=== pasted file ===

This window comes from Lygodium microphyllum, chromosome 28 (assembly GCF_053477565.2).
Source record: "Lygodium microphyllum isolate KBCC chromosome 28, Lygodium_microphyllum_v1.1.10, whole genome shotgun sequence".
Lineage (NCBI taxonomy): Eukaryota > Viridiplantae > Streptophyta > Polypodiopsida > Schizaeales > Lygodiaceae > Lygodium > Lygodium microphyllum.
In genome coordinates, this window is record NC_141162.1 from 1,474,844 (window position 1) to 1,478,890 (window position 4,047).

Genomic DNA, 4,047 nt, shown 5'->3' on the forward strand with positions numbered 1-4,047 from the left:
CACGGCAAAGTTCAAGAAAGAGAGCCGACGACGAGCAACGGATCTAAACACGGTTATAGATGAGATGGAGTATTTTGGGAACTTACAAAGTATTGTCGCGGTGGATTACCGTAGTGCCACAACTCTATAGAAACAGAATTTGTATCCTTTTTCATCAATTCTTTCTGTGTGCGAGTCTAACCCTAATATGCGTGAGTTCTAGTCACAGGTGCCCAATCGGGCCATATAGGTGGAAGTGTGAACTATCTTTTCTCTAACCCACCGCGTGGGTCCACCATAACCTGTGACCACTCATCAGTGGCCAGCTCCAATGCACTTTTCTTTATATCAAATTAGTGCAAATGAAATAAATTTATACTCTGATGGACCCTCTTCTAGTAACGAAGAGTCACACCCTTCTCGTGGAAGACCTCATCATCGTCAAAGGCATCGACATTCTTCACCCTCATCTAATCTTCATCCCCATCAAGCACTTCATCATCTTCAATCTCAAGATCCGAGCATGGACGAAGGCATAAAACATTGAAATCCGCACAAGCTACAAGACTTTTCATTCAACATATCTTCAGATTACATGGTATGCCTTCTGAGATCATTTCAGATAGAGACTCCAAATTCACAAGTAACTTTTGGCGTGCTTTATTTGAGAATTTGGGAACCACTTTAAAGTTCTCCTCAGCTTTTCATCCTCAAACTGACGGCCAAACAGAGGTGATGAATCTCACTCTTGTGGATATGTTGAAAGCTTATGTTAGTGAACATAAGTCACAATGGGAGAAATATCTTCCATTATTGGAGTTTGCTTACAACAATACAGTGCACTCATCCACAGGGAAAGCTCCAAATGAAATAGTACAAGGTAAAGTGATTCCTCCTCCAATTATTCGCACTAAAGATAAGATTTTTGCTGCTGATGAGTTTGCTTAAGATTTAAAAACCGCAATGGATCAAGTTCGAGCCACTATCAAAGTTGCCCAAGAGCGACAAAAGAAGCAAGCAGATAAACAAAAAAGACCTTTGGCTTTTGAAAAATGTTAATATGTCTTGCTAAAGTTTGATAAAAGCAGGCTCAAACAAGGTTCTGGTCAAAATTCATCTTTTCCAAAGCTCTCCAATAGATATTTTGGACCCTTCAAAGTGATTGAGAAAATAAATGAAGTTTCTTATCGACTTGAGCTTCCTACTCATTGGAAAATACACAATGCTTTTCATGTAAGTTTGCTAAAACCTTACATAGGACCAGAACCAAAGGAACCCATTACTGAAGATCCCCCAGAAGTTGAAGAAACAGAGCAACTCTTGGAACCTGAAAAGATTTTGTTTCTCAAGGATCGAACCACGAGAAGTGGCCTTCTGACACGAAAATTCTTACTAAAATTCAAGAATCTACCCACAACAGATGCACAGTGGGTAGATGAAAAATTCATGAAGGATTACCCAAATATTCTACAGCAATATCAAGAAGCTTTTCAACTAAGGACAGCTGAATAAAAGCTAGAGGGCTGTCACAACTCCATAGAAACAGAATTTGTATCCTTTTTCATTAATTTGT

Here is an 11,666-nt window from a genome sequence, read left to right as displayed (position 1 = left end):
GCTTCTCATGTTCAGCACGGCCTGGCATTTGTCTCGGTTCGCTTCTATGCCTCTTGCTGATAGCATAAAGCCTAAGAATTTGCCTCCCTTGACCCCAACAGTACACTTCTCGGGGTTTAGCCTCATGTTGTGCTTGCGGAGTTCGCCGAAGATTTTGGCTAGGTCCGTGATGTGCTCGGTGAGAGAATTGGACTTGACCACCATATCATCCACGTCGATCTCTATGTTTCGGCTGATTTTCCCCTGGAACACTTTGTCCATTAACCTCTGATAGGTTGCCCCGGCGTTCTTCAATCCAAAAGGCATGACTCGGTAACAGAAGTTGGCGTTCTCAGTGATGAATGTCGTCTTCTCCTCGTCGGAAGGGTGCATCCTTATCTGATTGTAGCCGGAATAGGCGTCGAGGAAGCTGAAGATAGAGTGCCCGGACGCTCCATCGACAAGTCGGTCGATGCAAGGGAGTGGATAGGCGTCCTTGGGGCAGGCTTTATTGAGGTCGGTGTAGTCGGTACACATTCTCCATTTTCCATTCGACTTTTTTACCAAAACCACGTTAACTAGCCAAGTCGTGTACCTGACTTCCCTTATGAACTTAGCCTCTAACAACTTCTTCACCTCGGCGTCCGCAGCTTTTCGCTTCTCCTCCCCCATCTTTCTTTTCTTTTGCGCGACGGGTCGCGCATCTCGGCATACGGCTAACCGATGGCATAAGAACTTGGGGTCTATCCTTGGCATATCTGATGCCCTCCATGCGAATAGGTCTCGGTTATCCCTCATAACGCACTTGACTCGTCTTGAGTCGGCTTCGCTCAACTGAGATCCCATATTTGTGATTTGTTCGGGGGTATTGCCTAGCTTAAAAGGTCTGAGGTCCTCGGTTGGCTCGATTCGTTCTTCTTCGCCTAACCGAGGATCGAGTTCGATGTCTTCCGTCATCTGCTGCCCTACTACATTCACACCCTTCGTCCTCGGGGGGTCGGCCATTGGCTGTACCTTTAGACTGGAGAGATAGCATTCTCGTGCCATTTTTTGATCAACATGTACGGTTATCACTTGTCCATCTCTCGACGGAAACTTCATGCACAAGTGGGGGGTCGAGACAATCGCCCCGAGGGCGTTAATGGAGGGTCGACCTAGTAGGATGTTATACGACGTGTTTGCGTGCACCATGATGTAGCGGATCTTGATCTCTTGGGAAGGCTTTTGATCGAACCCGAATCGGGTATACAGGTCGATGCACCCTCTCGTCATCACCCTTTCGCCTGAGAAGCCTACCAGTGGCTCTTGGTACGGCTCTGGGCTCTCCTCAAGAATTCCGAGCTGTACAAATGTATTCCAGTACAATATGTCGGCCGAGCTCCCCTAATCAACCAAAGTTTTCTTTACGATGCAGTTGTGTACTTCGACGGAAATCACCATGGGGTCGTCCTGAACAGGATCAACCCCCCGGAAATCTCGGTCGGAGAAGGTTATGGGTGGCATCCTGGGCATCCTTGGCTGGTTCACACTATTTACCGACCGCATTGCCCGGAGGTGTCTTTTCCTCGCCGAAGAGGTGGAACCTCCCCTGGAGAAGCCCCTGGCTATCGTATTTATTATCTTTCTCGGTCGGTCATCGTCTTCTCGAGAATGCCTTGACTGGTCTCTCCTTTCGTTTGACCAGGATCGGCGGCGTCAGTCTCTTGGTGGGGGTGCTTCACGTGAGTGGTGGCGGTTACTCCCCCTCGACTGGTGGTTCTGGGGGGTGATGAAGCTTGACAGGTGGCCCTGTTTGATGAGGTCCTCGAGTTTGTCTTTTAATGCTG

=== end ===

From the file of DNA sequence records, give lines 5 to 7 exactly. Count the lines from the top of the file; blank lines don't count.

Genomic DNA, 4,047 nt, shown 5'->3' on the forward strand with positions numbered 1-4,047 from the left:
CACGGCAAAGTTCAAGAAAGAGAGCCGACGACGAGCAACGGATCTAAACACGGTTATAGATGAGATGGAGTATTTTGGGAACTTACAAAGTATTGTCGCGGTGGATTACCGTAGTGCCACAACTCTATAGAAACAGAATTTGTATCCTTTTTCATCAATTCTTTCTGTGTGCGAGTCTAACCCTAATATGCGTGAGTTCTAGTCACAGGTGCCCAATCGGGCCATATAGGTGGAAGTGTGAACTATCTTTTCTCTAACCCACCGCGTGGGTCCACCATAACCTGTGACCACTCATCAGTGGCCAGCTCCAATGCACTTTTCTTTATATCAAATTAGTGCAAATGAAATAAATTTATACTCTGATGGACCCTCTTCTAGTAACGAAGAGTCACACCCTTCTCGTGGAAGACCTCATCATCGTCAAAGGCATCGACATTCTTCACCCTCATCTAATCTTCATCCCCATCAAGCACTTCATCATCTTCAATCTCAAGATCCGAGCATGGACGAAGGCATAAAACATTGAAATCCGCACAAGCTACAAGACTTTTCATTCAACATATCTTCAGATTACATGGTATGCCTTCTGAGATCATTTCAGATAGAGACTCCAAATTCACAAGTAACTTTTGGCGTGCTTTATTTGAGAATTTGGGAACCACTTTAAAGTTCTCCTCAGCTTTTCATCCTCAAACTGACGGCCAAACAGAGGTGATGAATCTCACTCTTGTGGATATGTTGAAAGCTTATGTTAGTGAACATAAGTCACAATGGGAGAAATATCTTCCATTATTGGAGTTTGCTTACAACAATACAGTGCACTCATCCACAGGGAAAGCTCCAAATGAAATAGTACAAGGTAAAGTGATTCCTCCTCCAATTATTCGCACTAAAGATAAGATTTTTGCTGCTGATGAGTTTGCTTAAGATTTAAAAACCGCAATGGATCAAGTTCGAGCCACTATCAAAGTTGCCCAAGAGCGACAAAAGAAGCAAGCAGATAAACAAAAAAGACCTTTGGCTTTTGAAAAATGTTAATATGTCTTGCTAAAGTTTGATAAAAGCAGGCTCAAACAAGGTTCTGGTCAAAATTCATCTTTTCCAAAGCTCTCCAATAGATATTTTGGACCCTTCAAAGTGATTGAGAAAATAAATGAAGTTTCTTATCGACTTGAGCTTCCTACTCATTGGAAAATACACAATGCTTTTCATGTAAGTTTGCTAAAACCTTACATAGGACCAGAACCAAAGGAACCCATTACTGAAGATCCCCCAGAAGTTGAAGAAACAGAGCAACTCTTGGAACCTGAAAAGATTTTGTTTCTCAAGGATCGAACCACGAGAAGTGGCCTTCTGACACGAAAATTCTTACTAAAATTCAAGAATCTACCCACAACAGATGCACAGTGGGTAGATGAAAAATTCATGAAGGATTACCCAAATATTCTACAGCAATATCAAGAAGCTTTTCAACTAAGGACAGCTGAATAAAAGCTAGAGGGCTGTCACAACTCCATAGAAACAGAATTTGTATCCTTTTTCATTAATTTGT

Here is an 11,666-nt window from a genome sequence, read left to right as displayed (position 1 = left end):